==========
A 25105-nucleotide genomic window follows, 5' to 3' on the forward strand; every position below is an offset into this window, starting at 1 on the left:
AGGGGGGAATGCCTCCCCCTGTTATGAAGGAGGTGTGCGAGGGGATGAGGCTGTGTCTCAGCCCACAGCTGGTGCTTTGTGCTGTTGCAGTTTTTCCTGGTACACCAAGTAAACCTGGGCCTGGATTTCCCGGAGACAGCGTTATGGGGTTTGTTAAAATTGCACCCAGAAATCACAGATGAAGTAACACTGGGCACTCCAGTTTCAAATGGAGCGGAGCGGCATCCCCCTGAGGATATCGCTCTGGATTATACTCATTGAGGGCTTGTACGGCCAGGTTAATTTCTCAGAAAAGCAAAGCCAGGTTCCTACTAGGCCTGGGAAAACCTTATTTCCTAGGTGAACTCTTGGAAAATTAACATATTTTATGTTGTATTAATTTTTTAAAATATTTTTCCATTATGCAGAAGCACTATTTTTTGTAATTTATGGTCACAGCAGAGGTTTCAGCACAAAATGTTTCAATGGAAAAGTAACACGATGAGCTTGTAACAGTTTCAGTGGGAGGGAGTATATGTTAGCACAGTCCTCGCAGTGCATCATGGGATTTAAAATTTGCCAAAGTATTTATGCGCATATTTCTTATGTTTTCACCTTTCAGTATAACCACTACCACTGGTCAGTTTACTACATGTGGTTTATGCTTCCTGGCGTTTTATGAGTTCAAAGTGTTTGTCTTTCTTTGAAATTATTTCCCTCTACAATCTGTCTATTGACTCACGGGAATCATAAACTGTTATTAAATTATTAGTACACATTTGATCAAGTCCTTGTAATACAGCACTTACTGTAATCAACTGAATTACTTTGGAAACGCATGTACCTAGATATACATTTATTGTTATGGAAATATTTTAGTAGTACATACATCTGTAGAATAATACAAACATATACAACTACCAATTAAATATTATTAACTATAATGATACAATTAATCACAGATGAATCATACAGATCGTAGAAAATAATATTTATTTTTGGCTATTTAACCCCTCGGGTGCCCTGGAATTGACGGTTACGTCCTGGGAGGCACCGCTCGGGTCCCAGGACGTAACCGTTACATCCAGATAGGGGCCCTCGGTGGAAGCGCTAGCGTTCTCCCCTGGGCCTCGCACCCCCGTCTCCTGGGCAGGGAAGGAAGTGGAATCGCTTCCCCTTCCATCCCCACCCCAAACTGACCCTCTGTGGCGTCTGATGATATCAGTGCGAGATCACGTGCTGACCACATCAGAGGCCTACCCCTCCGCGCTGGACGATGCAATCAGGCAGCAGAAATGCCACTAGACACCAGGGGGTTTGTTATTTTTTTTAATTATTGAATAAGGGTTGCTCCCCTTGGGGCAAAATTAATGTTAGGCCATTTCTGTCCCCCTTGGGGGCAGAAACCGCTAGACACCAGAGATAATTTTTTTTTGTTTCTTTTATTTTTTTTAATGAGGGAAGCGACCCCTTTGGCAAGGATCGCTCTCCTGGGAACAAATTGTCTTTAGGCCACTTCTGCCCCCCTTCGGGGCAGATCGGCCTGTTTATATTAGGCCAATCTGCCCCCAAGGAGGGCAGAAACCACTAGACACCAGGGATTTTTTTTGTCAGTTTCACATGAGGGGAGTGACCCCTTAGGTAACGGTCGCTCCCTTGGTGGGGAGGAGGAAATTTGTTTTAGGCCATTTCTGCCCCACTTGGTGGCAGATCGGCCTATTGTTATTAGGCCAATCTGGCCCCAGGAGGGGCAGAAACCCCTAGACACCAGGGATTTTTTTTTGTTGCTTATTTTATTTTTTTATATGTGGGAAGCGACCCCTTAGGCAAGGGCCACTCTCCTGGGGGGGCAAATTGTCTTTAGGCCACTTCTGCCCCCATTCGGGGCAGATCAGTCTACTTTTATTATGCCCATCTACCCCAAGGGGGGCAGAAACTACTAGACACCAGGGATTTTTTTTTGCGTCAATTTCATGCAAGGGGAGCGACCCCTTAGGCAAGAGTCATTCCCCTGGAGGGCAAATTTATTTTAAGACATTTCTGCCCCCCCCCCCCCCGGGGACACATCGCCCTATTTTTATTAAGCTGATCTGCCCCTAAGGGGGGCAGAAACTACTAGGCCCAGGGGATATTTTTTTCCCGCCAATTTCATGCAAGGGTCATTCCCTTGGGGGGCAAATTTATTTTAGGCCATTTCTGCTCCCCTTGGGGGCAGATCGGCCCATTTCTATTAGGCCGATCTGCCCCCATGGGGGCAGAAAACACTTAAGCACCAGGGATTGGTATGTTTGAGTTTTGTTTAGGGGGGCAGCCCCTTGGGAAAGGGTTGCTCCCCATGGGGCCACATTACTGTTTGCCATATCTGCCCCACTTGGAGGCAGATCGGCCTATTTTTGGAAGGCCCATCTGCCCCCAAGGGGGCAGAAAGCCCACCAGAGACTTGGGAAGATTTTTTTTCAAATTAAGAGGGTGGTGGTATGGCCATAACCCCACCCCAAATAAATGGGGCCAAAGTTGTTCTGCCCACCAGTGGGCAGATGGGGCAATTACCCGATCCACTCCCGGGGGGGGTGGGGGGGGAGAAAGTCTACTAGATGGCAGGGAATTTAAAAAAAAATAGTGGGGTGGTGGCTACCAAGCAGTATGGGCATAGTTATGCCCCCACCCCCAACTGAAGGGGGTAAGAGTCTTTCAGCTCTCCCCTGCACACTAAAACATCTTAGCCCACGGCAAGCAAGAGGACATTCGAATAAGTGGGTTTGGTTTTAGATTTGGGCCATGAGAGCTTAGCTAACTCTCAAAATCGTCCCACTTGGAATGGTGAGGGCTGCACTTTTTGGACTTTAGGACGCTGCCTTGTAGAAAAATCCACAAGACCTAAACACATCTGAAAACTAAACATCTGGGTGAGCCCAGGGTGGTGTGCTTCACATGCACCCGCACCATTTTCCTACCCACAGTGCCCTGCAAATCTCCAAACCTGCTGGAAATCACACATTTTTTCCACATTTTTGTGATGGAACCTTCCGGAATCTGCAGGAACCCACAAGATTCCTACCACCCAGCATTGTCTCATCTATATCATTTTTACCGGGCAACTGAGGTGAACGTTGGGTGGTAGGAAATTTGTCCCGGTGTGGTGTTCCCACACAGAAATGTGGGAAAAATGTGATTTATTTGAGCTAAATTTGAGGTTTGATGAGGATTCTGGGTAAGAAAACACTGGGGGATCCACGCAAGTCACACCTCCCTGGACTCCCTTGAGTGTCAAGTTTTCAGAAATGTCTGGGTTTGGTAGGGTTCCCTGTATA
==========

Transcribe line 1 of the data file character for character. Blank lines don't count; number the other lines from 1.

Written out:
A 25105-nucleotide genomic window follows, 5' to 3' on the forward strand; every position below is an offset into this window, starting at 1 on the left: